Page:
Should be back up and running? But you told me precisely that the outage was resolved.

Naturally, this all caused me to worry.

As with my abject text-based experience with FedEx a couple of weeks before, I fear that companies have no control over the texts they send to customers.

If you’re going to do it, please be accurate. If you’re going to use such technology, make sure it’s not dribbling finger-in-the-air precision that can only frustrate your customers more.

It’s fine to apologize. It’s less fine to offer the wrong information.

If you can’t make the system work, don’t have the system.

Oh, what am I saying? Technology is customer service these days.



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Even computer experts think ending human oversight of AI is a very bad idea

The UK government is thinking of scrapping the right to ask for a human to review decisions made entirely by AI systems, but some experts are warning that it is not the right way to go.




The right to a human review will become impractical and disproportionate in many cases as AI applications grow in the next few years, said a consultation from the UK government.

Image: iStock / Getty Images Plus

While the world’s largest economies are working on new laws to keep AI under control to avoid the technology creating unintended harms, the UK seems to be pushing for a rather different approach. The government has recently proposed to get rid of some of the rules that exist already to put breaks on the use of algorithms – and experts are now warning that this is a dangerous way to go.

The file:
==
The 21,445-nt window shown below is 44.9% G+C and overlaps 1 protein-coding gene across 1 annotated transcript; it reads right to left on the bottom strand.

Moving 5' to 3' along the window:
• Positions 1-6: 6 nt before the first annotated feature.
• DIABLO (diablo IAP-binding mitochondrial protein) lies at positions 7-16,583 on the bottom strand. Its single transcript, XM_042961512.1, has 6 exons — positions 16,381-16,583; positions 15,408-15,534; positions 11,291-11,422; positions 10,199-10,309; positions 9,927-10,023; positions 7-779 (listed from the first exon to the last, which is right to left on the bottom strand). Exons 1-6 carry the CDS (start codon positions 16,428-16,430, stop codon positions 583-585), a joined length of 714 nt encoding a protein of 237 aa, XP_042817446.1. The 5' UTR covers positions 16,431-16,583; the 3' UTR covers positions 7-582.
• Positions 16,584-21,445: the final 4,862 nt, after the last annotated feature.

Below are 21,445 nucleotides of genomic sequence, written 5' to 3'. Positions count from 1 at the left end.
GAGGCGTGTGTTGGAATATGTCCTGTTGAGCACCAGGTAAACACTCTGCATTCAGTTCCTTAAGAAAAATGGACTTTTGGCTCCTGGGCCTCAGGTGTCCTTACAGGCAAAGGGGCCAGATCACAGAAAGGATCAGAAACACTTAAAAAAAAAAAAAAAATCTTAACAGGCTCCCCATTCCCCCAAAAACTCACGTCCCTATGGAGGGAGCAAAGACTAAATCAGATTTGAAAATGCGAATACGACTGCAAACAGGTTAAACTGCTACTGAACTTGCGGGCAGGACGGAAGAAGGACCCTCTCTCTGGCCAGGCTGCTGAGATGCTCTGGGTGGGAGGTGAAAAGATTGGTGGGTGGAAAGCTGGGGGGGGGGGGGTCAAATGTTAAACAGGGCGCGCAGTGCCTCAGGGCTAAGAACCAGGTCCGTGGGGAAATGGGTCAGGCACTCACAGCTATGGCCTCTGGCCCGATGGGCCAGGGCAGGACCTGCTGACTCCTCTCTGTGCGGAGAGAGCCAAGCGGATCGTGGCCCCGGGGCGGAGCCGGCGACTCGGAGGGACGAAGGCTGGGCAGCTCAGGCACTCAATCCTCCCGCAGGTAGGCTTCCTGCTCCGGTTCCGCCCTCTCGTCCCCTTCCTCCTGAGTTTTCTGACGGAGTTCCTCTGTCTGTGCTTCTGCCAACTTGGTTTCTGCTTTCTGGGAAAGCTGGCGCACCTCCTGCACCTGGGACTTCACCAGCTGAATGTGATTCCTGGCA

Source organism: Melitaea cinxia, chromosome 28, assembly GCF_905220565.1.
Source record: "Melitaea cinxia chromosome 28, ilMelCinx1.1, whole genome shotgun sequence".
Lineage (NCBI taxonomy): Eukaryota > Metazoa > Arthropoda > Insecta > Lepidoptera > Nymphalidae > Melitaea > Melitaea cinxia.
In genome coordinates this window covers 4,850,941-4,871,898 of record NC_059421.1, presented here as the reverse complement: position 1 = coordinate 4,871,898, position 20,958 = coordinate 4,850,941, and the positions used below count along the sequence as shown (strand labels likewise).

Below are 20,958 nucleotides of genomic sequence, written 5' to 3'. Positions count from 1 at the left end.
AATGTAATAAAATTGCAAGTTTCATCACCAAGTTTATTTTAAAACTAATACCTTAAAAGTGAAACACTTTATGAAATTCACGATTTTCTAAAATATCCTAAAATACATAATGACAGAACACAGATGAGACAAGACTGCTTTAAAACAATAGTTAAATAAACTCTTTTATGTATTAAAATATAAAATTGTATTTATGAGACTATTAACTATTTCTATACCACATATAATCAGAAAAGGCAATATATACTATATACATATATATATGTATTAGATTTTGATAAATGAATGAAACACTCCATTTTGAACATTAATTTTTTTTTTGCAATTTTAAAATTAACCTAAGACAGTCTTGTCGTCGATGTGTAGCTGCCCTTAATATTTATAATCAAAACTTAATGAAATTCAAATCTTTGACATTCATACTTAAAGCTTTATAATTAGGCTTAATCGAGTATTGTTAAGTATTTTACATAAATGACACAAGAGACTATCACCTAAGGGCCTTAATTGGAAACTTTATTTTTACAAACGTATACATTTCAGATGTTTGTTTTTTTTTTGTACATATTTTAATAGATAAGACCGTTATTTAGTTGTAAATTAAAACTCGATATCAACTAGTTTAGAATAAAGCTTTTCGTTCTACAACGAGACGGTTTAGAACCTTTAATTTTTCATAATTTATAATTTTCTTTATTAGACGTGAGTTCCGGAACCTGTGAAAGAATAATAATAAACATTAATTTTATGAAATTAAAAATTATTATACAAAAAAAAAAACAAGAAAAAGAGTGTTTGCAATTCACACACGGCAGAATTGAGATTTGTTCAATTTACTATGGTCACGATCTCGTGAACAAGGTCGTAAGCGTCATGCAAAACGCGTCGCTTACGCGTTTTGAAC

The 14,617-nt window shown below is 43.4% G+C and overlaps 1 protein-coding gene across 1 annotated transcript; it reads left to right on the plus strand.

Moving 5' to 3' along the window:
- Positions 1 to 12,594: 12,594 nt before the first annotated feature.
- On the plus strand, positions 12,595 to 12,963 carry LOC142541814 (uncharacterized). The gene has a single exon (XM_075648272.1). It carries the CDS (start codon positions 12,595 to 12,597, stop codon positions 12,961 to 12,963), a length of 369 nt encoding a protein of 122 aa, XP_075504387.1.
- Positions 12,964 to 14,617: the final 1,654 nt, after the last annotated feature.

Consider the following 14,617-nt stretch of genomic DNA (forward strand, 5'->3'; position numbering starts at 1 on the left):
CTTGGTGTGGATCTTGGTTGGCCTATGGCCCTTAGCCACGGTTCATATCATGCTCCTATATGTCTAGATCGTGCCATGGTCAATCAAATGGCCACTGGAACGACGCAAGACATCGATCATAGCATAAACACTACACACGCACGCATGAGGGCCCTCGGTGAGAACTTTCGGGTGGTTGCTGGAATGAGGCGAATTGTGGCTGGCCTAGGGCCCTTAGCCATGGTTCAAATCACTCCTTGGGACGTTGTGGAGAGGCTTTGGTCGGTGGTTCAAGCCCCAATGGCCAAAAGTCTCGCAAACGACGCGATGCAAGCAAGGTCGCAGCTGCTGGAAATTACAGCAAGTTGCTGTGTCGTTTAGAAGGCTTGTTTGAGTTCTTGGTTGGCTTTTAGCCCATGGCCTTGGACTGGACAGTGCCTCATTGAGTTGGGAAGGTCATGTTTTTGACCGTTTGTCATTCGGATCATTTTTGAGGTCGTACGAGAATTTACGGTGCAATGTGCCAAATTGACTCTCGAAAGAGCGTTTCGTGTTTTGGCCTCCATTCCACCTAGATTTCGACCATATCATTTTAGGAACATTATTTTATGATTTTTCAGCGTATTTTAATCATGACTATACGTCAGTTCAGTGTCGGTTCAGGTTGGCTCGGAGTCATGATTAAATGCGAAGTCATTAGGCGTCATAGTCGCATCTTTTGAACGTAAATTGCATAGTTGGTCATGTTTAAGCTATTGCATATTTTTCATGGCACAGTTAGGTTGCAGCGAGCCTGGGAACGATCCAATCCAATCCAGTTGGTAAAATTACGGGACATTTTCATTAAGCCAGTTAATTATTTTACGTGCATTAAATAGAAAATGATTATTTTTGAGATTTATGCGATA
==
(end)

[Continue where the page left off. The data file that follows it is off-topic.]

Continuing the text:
In a consultation that was launched earlier this year, the Department for Digital, Culture, Media and Sport (DCMS) invited experts to submit their thoughts on some new proposals designed to reform the UK’s data protection regime.

Among those featured was a bid to remove a legal provision that currently enables citizens to challenge a decision that was made about them by an automated decision-making technology, and to request a human review of the decision.

SEE: Report finds startling disinterest in ethical, responsible use of AI among business leaders

The consultation determined that this rule will become impractical and disproportionate in many cases as AI applications grow in the next few years, and planning for the need to always maintain the capability to provide human review becomes unworkable.

But experts from the BCS, the UK’s chartered institute for IT, have warned against the proposed move to scrap the law.